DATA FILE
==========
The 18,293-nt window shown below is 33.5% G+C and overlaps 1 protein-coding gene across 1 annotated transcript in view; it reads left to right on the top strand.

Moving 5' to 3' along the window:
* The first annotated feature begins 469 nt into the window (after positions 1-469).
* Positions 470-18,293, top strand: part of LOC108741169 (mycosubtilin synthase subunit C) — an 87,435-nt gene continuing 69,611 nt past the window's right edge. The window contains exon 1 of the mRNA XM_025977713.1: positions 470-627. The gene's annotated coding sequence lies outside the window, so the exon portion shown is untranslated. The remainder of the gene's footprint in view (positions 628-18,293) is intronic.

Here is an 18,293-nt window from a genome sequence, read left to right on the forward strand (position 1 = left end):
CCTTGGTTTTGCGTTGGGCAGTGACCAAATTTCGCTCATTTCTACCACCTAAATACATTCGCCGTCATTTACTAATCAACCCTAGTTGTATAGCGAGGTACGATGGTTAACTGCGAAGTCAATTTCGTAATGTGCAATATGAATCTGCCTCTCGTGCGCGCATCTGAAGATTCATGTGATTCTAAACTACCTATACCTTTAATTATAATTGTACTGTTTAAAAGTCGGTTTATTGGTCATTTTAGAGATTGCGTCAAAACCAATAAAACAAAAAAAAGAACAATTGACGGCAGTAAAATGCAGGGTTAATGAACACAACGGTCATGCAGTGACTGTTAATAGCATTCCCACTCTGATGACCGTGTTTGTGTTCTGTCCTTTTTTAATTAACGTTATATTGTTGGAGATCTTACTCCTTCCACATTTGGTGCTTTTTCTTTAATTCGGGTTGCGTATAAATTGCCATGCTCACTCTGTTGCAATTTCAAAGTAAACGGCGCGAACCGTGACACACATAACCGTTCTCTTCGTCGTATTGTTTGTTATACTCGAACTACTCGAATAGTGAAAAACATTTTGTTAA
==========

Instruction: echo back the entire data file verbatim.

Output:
The 18,293-nt window shown below is 33.5% G+C and overlaps 1 protein-coding gene across 1 annotated transcript in view; it reads left to right on the top strand.

Moving 5' to 3' along the window:
* The first annotated feature begins 469 nt into the window (after positions 1-469).
* Positions 470-18,293, top strand: part of LOC108741169 (mycosubtilin synthase subunit C) — an 87,435-nt gene continuing 69,611 nt past the window's right edge. The window contains exon 1 of the mRNA XM_025977713.1: positions 470-627. The gene's annotated coding sequence lies outside the window, so the exon portion shown is untranslated. The remainder of the gene's footprint in view (positions 628-18,293) is intronic.

Here is an 18,293-nt window from a genome sequence, read left to right on the forward strand (position 1 = left end):
CCTTGGTTTTGCGTTGGGCAGTGACCAAATTTCGCTCATTTCTACCACCTAAATACATTCGCCGTCATTTACTAATCAACCCTAGTTGTATAGCGAGGTACGATGGTTAACTGCGAAGTCAATTTCGTAATGTGCAATATGAATCTGCCTCTCGTGCGCGCATCTGAAGATTCATGTGATTCTAAACTACCTATACCTTTAATTATAATTGTACTGTTTAAAAGTCGGTTTATTGGTCATTTTAGAGATTGCGTCAAAACCAATAAAACAAAAAAAAGAACAATTGACGGCAGTAAAATGCAGGGTTAATGAACACAACGGTCATGCAGTGACTGTTAATAGCATTCCCACTCTGATGACCGTGTTTGTGTTCTGTCCTTTTTTAATTAACGTTATATTGTTGGAGATCTTACTCCTTCCACATTTGGTGCTTTTTCTTTAATTCGGGTTGCGTATAAATTGCCATGCTCACTCTGTTGCAATTTCAAAGTAAACGGCGCGAACCGTGACACACATAACCGTTCTCTTCGTCGTATTGTTTGTTATACTCGAACTACTCGAATAGTGAAAAACATTTTGTTAA